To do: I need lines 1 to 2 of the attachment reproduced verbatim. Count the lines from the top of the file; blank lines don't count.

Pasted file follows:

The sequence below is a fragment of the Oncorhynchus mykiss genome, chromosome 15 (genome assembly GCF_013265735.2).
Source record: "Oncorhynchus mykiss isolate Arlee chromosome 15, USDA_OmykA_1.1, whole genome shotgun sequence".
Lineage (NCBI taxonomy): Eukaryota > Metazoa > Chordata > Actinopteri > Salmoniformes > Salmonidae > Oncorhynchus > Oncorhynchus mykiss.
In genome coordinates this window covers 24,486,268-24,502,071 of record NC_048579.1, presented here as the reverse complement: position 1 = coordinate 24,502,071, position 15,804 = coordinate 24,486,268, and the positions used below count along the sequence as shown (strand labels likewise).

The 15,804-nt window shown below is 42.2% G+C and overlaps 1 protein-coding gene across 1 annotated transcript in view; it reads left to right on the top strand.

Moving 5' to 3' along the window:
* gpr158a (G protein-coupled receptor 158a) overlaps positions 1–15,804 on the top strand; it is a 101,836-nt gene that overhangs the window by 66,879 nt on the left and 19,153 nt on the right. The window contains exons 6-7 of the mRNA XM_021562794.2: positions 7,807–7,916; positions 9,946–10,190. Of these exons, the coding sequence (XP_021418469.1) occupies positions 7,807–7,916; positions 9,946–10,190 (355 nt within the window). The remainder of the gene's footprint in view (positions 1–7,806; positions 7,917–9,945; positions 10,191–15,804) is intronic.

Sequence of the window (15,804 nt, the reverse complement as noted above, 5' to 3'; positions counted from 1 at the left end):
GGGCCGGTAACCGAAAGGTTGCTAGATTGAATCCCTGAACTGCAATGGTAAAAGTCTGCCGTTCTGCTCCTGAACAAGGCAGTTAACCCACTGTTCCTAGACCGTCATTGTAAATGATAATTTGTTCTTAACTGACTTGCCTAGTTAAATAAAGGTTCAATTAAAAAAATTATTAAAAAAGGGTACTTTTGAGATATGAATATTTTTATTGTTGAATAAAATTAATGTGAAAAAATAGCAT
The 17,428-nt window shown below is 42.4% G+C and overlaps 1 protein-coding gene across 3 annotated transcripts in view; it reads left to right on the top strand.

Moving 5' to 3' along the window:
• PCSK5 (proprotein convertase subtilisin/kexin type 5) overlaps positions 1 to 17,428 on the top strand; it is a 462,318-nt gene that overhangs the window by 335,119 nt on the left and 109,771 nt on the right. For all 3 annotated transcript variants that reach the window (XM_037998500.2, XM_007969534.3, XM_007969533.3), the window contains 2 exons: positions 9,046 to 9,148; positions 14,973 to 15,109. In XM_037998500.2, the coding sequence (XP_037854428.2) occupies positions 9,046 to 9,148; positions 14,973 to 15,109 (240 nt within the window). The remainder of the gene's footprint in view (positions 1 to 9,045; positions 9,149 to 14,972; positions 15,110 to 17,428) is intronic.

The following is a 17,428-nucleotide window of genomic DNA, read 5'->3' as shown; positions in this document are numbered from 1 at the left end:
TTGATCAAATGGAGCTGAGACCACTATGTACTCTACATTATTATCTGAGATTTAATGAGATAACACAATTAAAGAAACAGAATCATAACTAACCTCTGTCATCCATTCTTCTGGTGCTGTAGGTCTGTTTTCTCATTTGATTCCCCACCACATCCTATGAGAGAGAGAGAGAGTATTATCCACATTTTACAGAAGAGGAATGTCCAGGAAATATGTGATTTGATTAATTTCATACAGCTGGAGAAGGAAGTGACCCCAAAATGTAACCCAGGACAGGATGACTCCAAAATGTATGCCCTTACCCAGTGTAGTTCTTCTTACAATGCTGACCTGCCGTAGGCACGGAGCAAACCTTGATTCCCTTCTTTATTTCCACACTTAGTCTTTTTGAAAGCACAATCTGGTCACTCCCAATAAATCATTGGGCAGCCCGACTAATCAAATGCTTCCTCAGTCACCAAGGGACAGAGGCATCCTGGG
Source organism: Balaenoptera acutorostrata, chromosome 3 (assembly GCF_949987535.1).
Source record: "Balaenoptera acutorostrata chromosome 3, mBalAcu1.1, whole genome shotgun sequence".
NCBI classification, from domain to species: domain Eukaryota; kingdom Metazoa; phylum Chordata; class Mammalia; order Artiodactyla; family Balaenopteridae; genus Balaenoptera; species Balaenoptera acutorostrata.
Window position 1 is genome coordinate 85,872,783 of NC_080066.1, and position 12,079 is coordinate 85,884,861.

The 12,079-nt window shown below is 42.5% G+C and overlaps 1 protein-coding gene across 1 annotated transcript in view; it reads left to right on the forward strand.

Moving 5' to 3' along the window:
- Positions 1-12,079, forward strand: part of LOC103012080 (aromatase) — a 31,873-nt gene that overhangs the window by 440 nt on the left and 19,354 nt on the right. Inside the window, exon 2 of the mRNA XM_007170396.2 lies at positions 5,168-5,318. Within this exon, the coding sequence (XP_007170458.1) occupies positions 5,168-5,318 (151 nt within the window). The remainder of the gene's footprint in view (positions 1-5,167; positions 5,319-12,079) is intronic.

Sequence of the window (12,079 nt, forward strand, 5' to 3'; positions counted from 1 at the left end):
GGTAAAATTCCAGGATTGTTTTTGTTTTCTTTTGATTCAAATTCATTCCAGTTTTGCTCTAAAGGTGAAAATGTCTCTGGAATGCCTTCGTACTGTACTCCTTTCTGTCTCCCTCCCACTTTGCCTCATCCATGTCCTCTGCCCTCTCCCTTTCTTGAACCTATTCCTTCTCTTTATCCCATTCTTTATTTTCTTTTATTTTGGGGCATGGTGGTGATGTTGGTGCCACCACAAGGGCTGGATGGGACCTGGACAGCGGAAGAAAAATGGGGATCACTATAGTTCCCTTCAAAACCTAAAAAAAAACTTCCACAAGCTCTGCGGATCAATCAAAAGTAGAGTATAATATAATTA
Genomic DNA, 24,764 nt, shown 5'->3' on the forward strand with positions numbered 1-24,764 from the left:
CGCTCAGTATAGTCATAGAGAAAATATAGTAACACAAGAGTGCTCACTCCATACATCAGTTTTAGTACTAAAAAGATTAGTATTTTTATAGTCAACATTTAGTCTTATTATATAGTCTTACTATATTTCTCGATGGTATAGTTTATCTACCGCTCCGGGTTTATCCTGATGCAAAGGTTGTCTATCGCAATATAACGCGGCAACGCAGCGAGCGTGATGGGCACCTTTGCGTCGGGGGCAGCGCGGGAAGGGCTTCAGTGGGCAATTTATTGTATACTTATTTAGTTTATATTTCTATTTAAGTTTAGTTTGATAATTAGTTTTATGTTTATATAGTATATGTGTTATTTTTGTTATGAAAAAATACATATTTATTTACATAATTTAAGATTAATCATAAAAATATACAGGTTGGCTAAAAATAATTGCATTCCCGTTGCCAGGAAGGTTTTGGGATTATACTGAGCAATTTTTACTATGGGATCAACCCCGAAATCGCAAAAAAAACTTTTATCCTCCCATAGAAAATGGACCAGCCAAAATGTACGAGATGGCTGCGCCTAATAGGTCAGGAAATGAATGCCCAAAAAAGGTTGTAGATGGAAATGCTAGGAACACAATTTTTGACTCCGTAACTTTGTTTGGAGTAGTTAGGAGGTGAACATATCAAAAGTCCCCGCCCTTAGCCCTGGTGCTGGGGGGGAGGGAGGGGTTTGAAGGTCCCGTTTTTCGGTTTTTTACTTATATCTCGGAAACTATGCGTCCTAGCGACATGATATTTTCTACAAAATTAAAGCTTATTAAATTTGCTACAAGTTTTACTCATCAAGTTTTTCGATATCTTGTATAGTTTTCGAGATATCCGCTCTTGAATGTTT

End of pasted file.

The sequence below is a fragment of the Oncorhynchus mykiss genome, chromosome 15 (genome assembly GCF_013265735.2).
Source record: "Oncorhynchus mykiss isolate Arlee chromosome 15, USDA_OmykA_1.1, whole genome shotgun sequence".